Funny, bizarre and dangerous. These politicians certainly didn't mess with things

Funny, bizarre and dangerous. These politicians certainly didn't mess with things

Politics attracts people with a lust for power. But what does it look like when incompetent people crave power? It often results in situations that are funny at first glance but have a very dark background.

Today's article will introduce you to the most bizarre politicians. You'll meet the man who declared war on Cyprus over wine and the African dictator who declared himself the last king of Scotland.

Author: Michal Cemper

The end of circuses and national watermelon day

Turkmenistan's president Saparmurat Niyazov was anything but a conventional politician. Above all, he revelled in bans of all kinds. During his reign, he banned beards, gold teeth, circuses and ballet.

But the bizarre moments of his reign did not end there. He declared himself a god and named two months of the year after himself and his mother. Next to that, his proclamations of National Watermelon Day and National Horse Day seem like a weak concoction.

If you're thinking this story comes from history, you're wrong. Saparmurat Niyazov was Turkmenistan's first president and ruled from 1990 to 2006. During his reign, Saparmurat managed to appoint himself Prime Minister and Marshal. That's what we call lust for power.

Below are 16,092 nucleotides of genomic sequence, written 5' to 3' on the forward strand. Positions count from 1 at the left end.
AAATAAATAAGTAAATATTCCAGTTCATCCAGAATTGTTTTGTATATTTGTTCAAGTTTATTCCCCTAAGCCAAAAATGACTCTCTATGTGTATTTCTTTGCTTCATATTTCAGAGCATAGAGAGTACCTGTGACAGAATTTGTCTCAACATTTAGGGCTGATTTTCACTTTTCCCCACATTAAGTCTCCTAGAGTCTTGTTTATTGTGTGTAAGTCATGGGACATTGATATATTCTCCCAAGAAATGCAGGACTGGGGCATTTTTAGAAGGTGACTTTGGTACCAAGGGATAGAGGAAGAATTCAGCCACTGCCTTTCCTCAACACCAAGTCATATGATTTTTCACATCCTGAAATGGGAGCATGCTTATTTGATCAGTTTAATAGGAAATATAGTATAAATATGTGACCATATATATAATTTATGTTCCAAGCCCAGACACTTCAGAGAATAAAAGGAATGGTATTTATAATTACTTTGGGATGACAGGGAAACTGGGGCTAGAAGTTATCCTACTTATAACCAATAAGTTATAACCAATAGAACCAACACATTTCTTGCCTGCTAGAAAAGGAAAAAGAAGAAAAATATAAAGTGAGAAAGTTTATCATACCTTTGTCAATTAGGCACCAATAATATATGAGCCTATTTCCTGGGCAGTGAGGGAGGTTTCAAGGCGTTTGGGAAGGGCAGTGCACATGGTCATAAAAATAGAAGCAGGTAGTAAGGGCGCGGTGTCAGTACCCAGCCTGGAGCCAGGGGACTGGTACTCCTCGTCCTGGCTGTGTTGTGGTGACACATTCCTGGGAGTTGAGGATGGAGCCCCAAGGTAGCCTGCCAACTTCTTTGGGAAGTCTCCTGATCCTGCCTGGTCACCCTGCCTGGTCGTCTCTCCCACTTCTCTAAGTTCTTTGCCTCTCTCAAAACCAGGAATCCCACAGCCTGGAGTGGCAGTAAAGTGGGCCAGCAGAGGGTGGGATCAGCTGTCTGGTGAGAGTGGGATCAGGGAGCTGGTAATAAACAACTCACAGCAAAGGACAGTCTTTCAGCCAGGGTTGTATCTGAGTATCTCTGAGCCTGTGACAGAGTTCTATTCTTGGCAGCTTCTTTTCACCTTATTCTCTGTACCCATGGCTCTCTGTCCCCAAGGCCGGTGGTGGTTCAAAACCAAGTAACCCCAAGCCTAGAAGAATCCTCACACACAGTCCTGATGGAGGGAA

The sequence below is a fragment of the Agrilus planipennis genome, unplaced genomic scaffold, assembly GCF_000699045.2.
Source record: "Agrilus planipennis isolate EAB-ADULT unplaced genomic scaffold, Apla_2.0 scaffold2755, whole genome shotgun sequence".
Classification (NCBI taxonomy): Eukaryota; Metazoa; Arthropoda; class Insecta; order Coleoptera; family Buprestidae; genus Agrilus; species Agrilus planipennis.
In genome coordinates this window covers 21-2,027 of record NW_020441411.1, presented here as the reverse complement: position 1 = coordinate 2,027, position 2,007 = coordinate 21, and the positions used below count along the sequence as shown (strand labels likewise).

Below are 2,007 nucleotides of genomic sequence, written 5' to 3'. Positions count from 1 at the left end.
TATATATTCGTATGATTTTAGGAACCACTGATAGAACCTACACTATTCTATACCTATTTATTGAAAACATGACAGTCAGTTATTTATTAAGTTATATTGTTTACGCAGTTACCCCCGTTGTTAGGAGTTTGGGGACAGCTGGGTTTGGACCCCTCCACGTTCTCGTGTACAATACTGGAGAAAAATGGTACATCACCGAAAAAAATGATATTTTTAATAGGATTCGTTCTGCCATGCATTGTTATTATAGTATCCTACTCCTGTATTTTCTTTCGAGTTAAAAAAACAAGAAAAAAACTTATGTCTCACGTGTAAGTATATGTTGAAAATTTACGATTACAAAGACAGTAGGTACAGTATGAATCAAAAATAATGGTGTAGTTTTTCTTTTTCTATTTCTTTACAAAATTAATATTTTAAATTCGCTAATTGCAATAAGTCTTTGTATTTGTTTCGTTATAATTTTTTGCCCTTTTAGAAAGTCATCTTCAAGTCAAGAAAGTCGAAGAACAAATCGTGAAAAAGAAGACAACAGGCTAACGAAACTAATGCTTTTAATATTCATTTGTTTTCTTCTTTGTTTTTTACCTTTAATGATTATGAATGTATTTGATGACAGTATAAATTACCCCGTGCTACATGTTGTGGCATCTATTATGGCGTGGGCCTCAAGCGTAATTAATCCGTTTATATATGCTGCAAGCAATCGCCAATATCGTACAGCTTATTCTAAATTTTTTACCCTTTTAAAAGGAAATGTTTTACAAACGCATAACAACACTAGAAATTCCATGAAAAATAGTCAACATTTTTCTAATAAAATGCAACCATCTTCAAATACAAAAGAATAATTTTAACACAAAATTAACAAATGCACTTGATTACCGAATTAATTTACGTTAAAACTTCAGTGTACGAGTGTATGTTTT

Ruling from the sanatorium

You may remember Rob Ford's name from the news. His case is only a few years old. This Toronto mayor was only convicted by a video recording of him smoking crack in 2012.

Ford did not respond to numerous calls for his resignation, telling the media that it was an isolated experiment and a personal failure. However, no other recordings incriminating the mayor of repeated drug use were allowed to see the light of day during the same week.

But even further scandals didn't make Ford resign. He did not give up his mayoral post and held on to it even while he was in rehab. He became the only mayor to hold office among drug addicts and alcoholics.

The last King of Scotland

This story may look funny at first glance, but there is a dark underbelly behind it. Idi Amin was Uganda's president and dictator who ruled the country after a coup from 1971 to 1979.

His tyranny earned him an unflattering nickname - the Butcher of Kampala. His regime's rule cost the lives of at least 300 000 people and left thousands of people tortured and harshly interrogated.

Amin survived several attempts at revolution and considered himself the last King of Scotland. But that was not his only title. Amin also called himself lord of all creatures on land and water and conqueror of the British Empire.

For a handful of grapes

You can fight over a little thing. The Ottoman Sultan Selim II envied Cyprus for their sweet grapes so much that he declared war on them in 1573.

The target of his campaign was the sweet berries from which the Cypriots made wine. It should be noted that Selim II won the war and left the country with rich spoils.